The 4th of July weekend brought rain across much of the state adding moisture to already saturated soils. Many parts of the state received upwards of 10 inches of rain for the month of June. Des Moines received 13.41 inches for the month which is well beyond their average of 4.57 inches. This ranks as the 4th wettest June on history, right behind 2008 when central Iowa received 13.45 inches. The average daily maximum temperature of 83.7 was slightly above the average of 81.8. The slightly above average temperatures coupled with the abundant rainfall provided plenty of opportunity for diseases.
The extreme wet conditions were especially conducive for slime mold development. In fact, slime mold often appears after heavy rains that were preceded by periods of dry weather (sound a little like our transition from May to June?). The slime mold I observed appeared overnight on a putting green following a couple days of rain. While slime molds are aesthetically unappealing, they are generally not harmful to the turf.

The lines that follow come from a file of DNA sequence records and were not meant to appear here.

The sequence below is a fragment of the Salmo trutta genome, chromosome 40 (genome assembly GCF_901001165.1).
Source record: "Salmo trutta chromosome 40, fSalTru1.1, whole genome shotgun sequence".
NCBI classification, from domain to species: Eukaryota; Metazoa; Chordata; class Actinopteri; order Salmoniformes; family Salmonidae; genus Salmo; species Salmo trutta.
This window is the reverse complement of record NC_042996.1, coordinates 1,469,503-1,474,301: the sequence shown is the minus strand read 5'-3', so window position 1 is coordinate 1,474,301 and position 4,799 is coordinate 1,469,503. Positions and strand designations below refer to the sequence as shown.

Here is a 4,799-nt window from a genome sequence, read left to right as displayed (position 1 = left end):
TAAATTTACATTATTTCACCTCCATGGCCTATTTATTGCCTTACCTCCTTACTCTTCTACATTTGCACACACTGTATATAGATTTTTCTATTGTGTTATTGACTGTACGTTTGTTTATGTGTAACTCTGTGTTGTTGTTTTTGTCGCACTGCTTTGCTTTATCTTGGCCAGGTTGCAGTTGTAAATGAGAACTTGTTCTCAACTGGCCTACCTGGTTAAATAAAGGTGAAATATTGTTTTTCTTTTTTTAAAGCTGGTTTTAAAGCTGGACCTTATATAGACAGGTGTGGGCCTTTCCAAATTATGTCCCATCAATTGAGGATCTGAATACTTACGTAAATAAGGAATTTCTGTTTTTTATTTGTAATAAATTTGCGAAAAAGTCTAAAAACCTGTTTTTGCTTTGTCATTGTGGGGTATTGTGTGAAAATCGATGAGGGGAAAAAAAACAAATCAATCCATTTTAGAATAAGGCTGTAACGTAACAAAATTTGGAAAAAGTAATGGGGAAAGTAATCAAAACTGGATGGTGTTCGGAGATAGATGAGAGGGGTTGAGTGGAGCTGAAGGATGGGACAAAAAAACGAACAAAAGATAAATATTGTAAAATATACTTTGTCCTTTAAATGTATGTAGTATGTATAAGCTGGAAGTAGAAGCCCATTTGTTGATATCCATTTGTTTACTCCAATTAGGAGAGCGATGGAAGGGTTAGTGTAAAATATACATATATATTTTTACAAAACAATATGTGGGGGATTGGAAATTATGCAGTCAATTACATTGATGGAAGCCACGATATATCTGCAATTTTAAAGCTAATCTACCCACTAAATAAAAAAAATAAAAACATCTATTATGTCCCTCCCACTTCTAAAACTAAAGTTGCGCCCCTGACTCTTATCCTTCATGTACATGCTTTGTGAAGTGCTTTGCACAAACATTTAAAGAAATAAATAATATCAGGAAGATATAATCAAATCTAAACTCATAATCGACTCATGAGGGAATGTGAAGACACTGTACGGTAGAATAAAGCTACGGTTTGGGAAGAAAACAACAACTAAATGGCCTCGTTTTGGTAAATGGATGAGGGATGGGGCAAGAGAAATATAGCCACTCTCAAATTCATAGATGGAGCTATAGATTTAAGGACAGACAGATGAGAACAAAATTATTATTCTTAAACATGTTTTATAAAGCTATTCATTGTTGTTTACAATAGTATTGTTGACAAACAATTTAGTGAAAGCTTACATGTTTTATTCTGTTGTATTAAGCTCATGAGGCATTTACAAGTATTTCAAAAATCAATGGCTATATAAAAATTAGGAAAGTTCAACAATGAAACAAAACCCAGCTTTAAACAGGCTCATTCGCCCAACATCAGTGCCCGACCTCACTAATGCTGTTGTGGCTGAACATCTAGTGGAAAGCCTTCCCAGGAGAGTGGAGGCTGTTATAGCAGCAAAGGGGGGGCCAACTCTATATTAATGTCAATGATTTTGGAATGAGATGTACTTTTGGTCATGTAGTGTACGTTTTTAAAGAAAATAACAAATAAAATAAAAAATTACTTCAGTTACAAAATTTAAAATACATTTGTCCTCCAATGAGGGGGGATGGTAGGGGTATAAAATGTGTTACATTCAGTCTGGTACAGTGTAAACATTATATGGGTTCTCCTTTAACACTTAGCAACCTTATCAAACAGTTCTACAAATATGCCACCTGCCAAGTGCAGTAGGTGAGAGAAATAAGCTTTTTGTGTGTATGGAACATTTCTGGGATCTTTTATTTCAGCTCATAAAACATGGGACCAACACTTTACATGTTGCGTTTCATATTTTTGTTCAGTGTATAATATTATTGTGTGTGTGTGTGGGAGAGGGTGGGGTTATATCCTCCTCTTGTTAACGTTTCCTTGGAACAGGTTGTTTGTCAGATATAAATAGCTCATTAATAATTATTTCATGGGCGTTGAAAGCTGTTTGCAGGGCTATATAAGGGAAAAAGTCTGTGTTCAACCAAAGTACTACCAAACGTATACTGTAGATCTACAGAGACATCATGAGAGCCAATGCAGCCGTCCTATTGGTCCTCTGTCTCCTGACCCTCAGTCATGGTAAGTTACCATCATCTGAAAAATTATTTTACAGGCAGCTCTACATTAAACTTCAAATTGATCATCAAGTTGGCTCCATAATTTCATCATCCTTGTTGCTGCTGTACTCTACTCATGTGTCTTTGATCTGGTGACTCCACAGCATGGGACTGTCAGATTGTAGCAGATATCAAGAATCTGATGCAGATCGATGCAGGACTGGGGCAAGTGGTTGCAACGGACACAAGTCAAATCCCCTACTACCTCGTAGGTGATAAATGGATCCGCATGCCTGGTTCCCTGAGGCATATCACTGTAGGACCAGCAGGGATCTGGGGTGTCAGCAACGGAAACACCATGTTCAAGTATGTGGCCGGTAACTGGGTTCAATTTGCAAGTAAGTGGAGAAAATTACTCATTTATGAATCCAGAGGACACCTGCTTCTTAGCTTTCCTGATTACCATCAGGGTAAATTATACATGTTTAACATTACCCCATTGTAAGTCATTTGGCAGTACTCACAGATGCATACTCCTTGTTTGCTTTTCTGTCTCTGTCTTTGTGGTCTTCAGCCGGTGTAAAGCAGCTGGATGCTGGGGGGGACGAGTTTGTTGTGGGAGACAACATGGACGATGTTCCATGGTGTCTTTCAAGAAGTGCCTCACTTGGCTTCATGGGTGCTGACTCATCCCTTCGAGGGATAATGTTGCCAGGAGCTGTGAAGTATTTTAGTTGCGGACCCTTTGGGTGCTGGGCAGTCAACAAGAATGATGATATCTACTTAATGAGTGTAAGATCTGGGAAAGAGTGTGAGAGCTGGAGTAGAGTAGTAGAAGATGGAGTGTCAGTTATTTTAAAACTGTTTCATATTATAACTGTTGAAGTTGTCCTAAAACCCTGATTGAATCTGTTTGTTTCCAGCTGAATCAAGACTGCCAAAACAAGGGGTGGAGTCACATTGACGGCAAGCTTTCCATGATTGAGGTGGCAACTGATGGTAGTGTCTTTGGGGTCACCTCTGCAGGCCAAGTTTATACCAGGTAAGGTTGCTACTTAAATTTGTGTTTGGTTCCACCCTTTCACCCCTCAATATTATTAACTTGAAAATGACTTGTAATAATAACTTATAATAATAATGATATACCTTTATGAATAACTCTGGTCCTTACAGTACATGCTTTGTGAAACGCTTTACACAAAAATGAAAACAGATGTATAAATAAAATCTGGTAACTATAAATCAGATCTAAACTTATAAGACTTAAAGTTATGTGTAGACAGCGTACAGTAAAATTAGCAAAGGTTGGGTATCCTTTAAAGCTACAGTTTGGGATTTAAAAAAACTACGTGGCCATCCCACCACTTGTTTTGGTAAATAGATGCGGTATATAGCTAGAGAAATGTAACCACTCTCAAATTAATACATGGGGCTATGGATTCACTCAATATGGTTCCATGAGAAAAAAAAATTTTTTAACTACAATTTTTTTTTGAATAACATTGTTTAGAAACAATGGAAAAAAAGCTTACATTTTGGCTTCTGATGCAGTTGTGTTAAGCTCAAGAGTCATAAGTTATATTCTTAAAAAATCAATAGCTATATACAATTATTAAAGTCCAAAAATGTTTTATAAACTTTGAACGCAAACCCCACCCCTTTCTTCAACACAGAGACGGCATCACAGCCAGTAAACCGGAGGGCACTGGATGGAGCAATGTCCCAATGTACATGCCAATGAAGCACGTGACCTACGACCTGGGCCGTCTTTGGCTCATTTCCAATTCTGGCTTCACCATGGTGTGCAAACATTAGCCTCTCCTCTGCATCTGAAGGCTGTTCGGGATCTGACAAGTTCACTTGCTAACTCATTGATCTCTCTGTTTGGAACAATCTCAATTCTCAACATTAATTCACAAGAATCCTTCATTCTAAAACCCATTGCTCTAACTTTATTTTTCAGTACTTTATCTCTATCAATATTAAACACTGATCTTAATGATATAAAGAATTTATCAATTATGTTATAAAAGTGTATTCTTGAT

Most textbook and web references will describe symptoms of slime mold as round pustules that cover the leaf blade. The pustules can range in color from white, gray, purple, yellow, or orange. The bright colored pustules may appear first before turning darker in color, often within a few days. However, these descriptions best characterize the symptoms as they appear on taller mown turf. As you can see from these pictures, the symptoms of slime mold on green height turf appear slightly different from what is normally described.
These samples were collected shortly after the morning mowing. It is likely that the pustules were present but were smashed and smeared by the mowers. At quick glance while walking across the green, the mold resembled grease that had been tracked from the mowers but appeared in a random fashion. A microscopic view shows the black pustules covering the ends of the grass blades.
Because slime mold is usually short-lived and do not cause damage, fungicides are generally not recommended. Cultural controls normally include washing the pustules from the leaf surface with water. However, given the excess moisture that can accompany slime mold, removing the pustules by gently brushing the turf may be a better alternative.
Let's hope we get a break from rain this week.
Graduate Research Assistant